Securitising Asylum Flows

Deflection, Criminalisation and Challenges for Human Rights


Since the past few years, the considerable influx of refugees to the EU has led to a profound reconceptualisation of its immigration control strategy, with emphasis on the co-option of new partners, such as the private sector or third countries, and the prevention of movement through extraterritorial controls. The externalisation of immigration control has also been increasingly linked with the securitisation and criminalisation of asylum, particularly in the form of tackling human smuggling to which those in need usually resort to. This edited volume that comprises of contributions by both legal scholars and practitioners, provides a multi-faceted overview of these legal responses and examines their implications from a human rights and rule of law perspective.

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Valsamis Mitsilegas (Ph.D. University of Edinburgh) is Professor of European Criminal Law and Global Security at Queen Mary University of London.

Violeta Moreno-Lax (Ph.D. Université catholique de Louvain, 2012) is Reader in Law at Queen Mary University of London.

Niovi Vavoula (Ph.D. Queen Mary University of London, 2017) is Lecturer in Migration and Security at Queen Mary University of London.


Part 1: Criminalising Movement

 1 New Experiences in Investigating and Prosecuting Migrant Smuggling: From the Italian Approach to the European Dimension
  Simona Ragazzi

 2 Criminalising Solidarity? Smugglers, Migrants and Rescuers in the Reform of the ‘Facilitators’ Package’
  Chiara Maria Ricci

 3 A Human Rights Approach to Extremely Vulnerable People: Challenges and Feasibility in Assessing Smuggled Migrants
  Kinga Janik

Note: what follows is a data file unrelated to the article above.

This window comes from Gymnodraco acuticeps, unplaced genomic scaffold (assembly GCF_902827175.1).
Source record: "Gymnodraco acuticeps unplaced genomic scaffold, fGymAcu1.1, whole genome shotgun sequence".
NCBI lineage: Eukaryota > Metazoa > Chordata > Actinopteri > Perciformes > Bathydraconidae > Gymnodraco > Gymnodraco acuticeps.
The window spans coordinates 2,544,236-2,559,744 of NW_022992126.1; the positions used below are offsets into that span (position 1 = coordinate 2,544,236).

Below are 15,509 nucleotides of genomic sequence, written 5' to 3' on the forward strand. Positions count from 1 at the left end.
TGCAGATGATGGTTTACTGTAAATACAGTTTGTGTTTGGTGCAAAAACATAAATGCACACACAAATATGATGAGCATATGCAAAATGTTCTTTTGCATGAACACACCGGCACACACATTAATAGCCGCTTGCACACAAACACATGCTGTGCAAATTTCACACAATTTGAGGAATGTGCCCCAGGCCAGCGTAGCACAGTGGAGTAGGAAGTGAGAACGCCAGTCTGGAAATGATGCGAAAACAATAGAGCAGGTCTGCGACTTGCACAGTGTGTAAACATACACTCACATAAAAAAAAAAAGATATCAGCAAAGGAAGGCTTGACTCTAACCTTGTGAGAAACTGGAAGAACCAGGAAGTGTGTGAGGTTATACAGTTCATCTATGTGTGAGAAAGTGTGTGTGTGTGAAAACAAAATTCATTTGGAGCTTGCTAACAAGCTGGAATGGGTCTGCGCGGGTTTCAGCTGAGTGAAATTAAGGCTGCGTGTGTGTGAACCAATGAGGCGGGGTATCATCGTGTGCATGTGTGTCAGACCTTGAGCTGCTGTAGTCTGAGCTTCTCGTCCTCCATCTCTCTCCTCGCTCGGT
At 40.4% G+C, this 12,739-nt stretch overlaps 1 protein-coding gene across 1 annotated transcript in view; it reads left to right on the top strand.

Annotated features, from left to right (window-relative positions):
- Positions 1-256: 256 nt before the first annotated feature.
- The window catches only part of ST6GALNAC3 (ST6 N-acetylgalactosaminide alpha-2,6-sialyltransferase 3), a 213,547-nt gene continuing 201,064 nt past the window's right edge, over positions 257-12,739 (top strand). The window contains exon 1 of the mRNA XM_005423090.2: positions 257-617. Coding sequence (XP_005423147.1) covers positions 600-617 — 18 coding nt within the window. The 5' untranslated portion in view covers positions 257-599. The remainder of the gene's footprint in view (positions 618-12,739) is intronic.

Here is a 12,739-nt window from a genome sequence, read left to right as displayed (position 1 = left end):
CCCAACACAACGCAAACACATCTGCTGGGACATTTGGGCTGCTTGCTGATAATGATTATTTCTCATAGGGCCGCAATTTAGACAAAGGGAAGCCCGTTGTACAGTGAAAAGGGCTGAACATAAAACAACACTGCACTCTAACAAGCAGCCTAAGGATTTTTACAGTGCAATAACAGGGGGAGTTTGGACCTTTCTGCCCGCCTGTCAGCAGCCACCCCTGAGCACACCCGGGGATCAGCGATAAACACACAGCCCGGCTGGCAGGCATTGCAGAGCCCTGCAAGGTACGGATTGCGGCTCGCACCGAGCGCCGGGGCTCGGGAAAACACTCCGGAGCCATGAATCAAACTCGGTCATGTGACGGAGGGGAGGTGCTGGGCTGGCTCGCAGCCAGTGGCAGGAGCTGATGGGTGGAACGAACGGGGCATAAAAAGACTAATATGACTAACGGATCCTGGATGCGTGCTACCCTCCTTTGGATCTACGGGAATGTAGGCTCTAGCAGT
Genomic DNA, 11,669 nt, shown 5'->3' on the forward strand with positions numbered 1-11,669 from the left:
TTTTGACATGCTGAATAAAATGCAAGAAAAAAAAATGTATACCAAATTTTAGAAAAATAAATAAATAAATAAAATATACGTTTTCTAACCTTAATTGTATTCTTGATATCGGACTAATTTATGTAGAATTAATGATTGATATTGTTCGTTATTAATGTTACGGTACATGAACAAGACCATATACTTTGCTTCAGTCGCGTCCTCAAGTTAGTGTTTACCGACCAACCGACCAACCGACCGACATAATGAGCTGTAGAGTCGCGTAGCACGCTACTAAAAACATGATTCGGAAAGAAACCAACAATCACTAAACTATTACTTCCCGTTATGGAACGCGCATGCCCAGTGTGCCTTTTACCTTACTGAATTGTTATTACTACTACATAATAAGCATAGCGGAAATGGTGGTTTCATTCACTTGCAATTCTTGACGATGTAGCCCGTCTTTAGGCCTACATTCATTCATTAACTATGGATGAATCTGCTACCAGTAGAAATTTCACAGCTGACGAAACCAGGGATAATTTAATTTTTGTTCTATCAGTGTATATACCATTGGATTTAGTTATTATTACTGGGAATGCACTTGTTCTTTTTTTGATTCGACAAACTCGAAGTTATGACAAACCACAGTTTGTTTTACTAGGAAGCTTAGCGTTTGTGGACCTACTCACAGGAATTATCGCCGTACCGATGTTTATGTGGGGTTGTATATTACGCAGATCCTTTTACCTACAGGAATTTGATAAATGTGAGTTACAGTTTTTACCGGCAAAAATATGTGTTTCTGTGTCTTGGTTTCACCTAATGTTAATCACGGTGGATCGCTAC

Part 2: (Non-)Access to Protection

 4 Balancing the SAR Responsibilities of States and Shipmasters
  Richard L Kilpatrick, Jr and Adam Smith

 5 Crossing the Mediterranean Sea: EU Migration Policies and Human Rights
  Evelien Wauters and Samuel Cogolati

 6 Legal Narratives of the EU External Action in the Field of Migration and Asylum: From the EU-Turkey Statement to the Migration Partnership Framework and Beyond
  Daniela Vitiello

Part 3: A Union of Solidarity?

 7 The European Border and Coast Guard in Need of Solidarity: Reflections on the Scope and Limits of Article 80
  Herbert Rosenfeldt

 8 The Dublin Saga and the Need to Rethink the Criteria for the Allocation of Competence in Asylum Procedures
  Marcello Di Filippo

 9 Uniformity, Responsibility and Solidarity in the Common European Asylum System ( CEAS ): A ‘Constitutional’ Solution
  Francesco Cherubini

Part 4: The Politics and Policies of Coercion

 10 The EU Refugee Crisis and the ‘Third-Phase’ Asylum Legislation – The End of the Harmonization Approach or Its Revival?
  Giulia Vicini

 11 EU and US Border Policy: Externalisation of Migration Control and Violation of the Right to Asylum
  Sabrineh Ardalan

 12 ‘Recasting’ Detention of Asylum Seekers: Human Rights Law, EU Law and Its Application in Bulgaria
  Vladislava Stoyanova


All interested in refugee law from an international and European law perspective, particularly in the developments following the increased arrivals of refugees in the European Union post-2015.
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